Health becoming new focus of wealth

Adviser's expertise in retiree medical costs can allay client fears and boost business

May 13, 2012 @ 12:01 am

G

uess which financial issue is uppermost in your preretiree clients' minds, yet one that they seldom will discuss with you?

The answer — and a huge problem for society as a whole, as well as your clients, in particular — is health care.

A new online survey by Nationwide Financial revealed that nearly half of high-net-worth Americans who are close to retirement are “terrified” of what health care costs may do to their retirement plans. But 38% of those surveyed said that they haven't discussed retirement health care costs with a financial adviser, in part because they are unsure as to whether their adviser is knowledgeable about the issue.

What clients and advisers don't know can hurt them.

The 1,250 survey respondents — all 55 or older, with household assets of $250,000 or more — estimated that Medicare will pay for 68% of their health care costs during retirement. But Medicare covers only about half of health care costs, according to the Employee Benefits Research Institute.

Many people don't have a good grasp of actual health care costs, because they have paid only a small portion of those costs during their working years, thanks to employer-provided health insurance. As a result, retirees often are unprepared for what could be their largest expense.

For example, most respondents to the Nationwide survey estimated that their per-person out-of-pocket medical cost at about $5,600 per year — about half of what a typical retiree pays, according to Fidelity Investment's annual survey of retiree health care costs. During a typical retirement, Fidelity estimates that medical expenses, excluding long-term-care costs, will amount to about $240,000 per couple.

Clients who have discussed retirement health care costs with an adviser have a better handle on actual ex-penses, according to the Nationwide survey, which was conducted online in January.

“Advisers have an opportunity to play a major role in educating and guiding preretirees to achieve their financial goals,” said John Carter, president of Nationwide Financial. “Advisers who take the time to learn about Medicare and retiree health expenses will be well-positioned to grow their business.”

Retiree health care expertise also is a powerful retention tool. More than half of respondents to the survey said that they would be more likely to stick with their adviser if they could discuss how Medicare and overall health care costs affect their retirement plans.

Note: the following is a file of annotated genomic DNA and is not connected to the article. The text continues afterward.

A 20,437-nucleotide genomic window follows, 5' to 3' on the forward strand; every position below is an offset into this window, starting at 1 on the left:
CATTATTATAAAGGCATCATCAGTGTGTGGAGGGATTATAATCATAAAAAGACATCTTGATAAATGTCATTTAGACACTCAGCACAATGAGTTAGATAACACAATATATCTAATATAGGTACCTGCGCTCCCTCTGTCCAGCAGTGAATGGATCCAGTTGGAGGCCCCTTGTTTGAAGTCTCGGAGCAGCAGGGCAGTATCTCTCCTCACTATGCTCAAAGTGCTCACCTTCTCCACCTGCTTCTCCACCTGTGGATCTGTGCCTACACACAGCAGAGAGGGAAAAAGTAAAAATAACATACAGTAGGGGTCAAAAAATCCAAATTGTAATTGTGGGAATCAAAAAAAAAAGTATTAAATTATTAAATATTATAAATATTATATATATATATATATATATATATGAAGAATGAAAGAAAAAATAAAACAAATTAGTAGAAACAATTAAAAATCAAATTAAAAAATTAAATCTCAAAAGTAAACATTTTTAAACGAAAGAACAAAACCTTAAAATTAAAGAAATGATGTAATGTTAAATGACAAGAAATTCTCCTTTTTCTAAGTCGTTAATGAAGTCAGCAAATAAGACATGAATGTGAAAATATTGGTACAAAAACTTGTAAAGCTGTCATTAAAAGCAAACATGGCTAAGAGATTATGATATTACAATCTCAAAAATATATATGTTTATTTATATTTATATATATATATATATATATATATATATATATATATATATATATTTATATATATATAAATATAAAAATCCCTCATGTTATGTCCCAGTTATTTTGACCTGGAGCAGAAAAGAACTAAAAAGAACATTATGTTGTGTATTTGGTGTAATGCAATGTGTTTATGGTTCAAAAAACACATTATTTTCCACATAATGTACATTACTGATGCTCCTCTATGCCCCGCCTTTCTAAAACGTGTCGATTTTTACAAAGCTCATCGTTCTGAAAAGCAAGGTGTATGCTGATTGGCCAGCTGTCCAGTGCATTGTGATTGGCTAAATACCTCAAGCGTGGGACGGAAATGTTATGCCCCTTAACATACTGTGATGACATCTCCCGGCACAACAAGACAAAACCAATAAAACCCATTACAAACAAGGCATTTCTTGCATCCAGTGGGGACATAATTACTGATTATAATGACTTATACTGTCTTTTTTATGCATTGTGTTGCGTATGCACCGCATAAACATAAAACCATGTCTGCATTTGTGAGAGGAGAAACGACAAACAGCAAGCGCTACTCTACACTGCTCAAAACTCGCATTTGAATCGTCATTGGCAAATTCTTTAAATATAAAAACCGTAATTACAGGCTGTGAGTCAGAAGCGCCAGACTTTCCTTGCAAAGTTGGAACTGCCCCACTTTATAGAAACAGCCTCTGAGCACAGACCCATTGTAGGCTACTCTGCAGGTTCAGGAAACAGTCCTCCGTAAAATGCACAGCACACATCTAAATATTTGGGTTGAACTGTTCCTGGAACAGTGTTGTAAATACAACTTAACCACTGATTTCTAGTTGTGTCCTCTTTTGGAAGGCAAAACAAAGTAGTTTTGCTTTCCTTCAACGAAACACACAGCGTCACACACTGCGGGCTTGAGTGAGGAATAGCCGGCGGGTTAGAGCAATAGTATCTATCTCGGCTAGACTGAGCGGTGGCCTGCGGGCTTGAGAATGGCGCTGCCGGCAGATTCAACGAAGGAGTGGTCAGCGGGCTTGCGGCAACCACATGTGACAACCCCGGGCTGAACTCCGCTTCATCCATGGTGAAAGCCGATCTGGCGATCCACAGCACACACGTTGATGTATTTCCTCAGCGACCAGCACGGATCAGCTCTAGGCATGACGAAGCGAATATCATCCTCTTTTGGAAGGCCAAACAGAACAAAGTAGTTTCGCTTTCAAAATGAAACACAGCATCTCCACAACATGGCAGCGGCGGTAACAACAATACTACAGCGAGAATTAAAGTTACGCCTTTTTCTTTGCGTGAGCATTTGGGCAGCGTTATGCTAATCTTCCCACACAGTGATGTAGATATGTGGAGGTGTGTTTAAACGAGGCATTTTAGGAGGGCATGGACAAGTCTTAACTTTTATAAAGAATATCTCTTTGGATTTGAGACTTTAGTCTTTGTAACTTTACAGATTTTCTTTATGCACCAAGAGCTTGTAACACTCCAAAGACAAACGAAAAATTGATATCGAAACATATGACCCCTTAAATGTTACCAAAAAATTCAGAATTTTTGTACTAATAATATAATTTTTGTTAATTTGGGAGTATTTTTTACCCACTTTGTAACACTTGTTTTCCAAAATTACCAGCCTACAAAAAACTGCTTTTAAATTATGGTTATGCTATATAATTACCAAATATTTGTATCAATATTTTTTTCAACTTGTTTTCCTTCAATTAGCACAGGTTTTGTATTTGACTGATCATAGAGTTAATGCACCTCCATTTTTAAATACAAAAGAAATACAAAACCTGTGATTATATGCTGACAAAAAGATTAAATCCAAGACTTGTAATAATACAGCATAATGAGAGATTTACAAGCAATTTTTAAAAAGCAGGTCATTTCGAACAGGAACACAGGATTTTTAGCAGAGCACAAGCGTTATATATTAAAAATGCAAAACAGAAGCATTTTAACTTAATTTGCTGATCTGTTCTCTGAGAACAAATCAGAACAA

In the past, estimating retiree health costs was little more than an educated guess. Now there are a few tools available to help advisers calculate those costs.

Nationwide's Personal Health Assessment program, for example, uses proprietary health risk analysis and up-to-date actuarial cost data to develop a personalized cost estimate. It is free of charge to advisers who work with Nationwide.

Other advisers can license a similar health assessment tool for $500 a year from HealthView Services Inc. (hvsfinancial.com), the company that developed the tool for Nationwide. The fee includes education and marketing materials, and support.

A less robust version is available free of charge to advisers at the same website.

The health assessment tool starts with a brief questionnaire about the client's medical history and includes lifestyle questions. The resulting report includes a health profile, health risks, estimated life expectancy and hypothetical out-of-pocket health care costs during retirement.

Sandeep Varma, a wealth adviser with ATS Financial Services, has been using the Nationwide tool since it first became available last summer.

“It can help pinpoint whether the client has enough money to cover potential health care expenses, allowing them to proceed with other financial planning goals, such as gifting strategies,” he said.

The health expense report includes estimates for Medicare and Medigap premiums. Most important, it takes clients' income into account, as wealthier retirees now pay higher premiums for Medicare Part B, which covers doctor visits and outpatient services, and Part D, which pays for prescription drugs.

MEDICARE SURCHARGES

“Advisers have to be aware that affluent retirees — individuals with income in excess of $85,000 and married couples with income of more than $170,000 — are going to be affected by Medicare surcharges that can add thousands of dollars per year to a retiree's medical expenses,” said Dan McGrath, director of health-care- funding strategies at HVS Financial.

Another new tool that advisers can use to help choose the right supplemental Medigap plan or an all-in-one Medicare Advantage plan is Medicare Genie. Input the age, gender, health condition and city of residence of your client, and the tool will direct you to the most appropriate plan, as well as display side-by-side comparisons of premiums from various insurers.

“How can you expect to design a retirement plan when you ignore the single biggest expense?” asked Jay Fettig, president of Battle System (mybattlesystem.com), which created Medicare Genie.

Advisers can license the tool for a monthly fee, and a free version is available to consumers.

A free retirement health expense calculator is available from Fidelity Investments (powertools.fidelity.com /healthcost/personalinfo.do).

Also check out the CPA's Guide to Financing Retirement Healthcare by James Sullivan (aicpa.org). It goes on sale to the public Friday.

Mary Beth Franklin (mbfranklin @investmentnews.com) welcomes your comments and suggestions for column topics.

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